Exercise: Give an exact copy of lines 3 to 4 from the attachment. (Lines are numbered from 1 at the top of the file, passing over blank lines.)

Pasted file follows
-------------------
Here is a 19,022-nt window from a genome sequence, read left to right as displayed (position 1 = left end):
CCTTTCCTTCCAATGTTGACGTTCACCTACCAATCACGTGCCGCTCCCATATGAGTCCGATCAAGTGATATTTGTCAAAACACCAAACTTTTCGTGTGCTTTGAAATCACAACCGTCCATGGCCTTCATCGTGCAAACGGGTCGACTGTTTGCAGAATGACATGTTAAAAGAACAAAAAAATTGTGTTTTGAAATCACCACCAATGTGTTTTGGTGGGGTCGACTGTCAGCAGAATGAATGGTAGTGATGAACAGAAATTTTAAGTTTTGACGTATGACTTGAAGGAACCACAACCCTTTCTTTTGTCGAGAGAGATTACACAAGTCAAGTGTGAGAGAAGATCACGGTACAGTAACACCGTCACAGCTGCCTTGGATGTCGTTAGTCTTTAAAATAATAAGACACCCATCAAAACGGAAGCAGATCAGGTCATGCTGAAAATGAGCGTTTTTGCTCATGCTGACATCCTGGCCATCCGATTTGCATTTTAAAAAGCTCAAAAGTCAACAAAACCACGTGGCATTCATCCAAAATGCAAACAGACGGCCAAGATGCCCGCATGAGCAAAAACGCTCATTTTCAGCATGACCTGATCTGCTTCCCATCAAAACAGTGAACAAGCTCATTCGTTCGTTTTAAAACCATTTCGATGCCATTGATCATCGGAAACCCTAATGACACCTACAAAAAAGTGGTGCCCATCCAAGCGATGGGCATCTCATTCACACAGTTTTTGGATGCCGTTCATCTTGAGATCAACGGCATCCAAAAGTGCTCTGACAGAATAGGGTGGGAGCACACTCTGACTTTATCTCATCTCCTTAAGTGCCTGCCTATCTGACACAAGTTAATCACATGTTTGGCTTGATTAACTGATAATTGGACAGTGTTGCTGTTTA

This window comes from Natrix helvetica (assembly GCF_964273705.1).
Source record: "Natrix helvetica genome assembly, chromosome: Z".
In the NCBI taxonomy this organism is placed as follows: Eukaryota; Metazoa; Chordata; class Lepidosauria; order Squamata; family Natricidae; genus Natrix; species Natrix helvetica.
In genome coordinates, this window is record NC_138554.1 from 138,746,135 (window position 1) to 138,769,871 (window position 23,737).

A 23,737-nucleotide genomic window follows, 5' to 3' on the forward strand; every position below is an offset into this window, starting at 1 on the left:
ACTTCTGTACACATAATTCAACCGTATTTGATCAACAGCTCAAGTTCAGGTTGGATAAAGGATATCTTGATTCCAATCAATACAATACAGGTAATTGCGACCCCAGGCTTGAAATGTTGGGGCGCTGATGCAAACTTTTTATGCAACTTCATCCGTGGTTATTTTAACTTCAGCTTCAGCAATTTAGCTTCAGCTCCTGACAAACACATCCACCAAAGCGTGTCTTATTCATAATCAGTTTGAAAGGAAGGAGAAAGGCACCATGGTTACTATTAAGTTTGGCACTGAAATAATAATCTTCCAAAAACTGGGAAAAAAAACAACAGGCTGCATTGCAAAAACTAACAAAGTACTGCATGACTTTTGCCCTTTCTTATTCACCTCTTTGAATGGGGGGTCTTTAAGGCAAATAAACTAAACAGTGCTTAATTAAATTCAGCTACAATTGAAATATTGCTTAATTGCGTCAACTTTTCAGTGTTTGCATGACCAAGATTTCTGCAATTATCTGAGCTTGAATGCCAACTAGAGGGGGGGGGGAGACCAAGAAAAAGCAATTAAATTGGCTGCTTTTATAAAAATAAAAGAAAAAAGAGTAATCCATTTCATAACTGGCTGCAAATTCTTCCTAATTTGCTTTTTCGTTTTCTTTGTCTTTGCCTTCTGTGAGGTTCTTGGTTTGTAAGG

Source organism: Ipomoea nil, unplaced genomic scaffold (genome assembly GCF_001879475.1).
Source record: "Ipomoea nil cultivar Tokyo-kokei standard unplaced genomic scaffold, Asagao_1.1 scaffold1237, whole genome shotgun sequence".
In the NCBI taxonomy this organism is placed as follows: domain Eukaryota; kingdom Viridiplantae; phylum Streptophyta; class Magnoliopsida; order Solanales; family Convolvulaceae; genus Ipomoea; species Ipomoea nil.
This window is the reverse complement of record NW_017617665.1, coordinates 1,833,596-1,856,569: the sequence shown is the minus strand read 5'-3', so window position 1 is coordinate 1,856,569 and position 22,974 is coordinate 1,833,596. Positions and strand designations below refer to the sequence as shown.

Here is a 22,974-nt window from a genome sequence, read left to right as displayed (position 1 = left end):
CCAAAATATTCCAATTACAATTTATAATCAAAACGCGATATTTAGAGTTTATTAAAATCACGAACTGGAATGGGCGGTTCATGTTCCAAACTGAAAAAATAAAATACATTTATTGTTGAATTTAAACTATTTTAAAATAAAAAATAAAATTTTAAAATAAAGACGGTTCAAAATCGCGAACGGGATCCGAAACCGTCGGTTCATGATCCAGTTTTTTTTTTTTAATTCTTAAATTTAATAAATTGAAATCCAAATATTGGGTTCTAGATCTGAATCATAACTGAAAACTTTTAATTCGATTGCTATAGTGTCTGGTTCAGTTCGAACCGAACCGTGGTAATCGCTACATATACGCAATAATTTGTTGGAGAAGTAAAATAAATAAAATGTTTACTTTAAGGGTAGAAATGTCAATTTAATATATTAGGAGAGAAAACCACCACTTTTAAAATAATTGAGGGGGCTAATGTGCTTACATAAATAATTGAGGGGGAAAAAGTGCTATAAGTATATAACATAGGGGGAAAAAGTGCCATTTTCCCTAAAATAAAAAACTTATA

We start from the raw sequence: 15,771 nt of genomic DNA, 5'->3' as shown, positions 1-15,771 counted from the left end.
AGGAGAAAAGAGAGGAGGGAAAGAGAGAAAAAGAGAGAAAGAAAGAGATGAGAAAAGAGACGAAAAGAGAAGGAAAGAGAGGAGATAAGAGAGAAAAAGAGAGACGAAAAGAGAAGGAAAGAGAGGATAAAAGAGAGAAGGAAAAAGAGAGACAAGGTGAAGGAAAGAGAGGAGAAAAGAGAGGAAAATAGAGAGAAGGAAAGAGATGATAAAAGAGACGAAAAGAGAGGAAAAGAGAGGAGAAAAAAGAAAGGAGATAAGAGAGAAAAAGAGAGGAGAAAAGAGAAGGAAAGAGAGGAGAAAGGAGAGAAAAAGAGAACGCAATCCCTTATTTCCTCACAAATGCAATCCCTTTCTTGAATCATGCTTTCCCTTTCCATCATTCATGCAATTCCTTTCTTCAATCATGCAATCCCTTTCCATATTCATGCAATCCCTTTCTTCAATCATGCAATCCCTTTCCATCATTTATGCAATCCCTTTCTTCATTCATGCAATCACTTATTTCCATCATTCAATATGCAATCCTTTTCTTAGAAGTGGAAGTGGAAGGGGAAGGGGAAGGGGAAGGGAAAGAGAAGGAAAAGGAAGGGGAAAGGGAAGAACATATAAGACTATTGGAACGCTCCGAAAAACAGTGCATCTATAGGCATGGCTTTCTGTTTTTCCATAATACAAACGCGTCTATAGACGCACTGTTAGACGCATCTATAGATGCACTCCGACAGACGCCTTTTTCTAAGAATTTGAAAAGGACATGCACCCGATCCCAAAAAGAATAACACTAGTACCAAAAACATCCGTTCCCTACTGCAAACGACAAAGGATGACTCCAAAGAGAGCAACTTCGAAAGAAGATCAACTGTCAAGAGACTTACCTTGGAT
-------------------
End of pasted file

This window comes from Natrix helvetica (assembly GCF_964273705.1).
Source record: "Natrix helvetica genome assembly, chromosome: Z".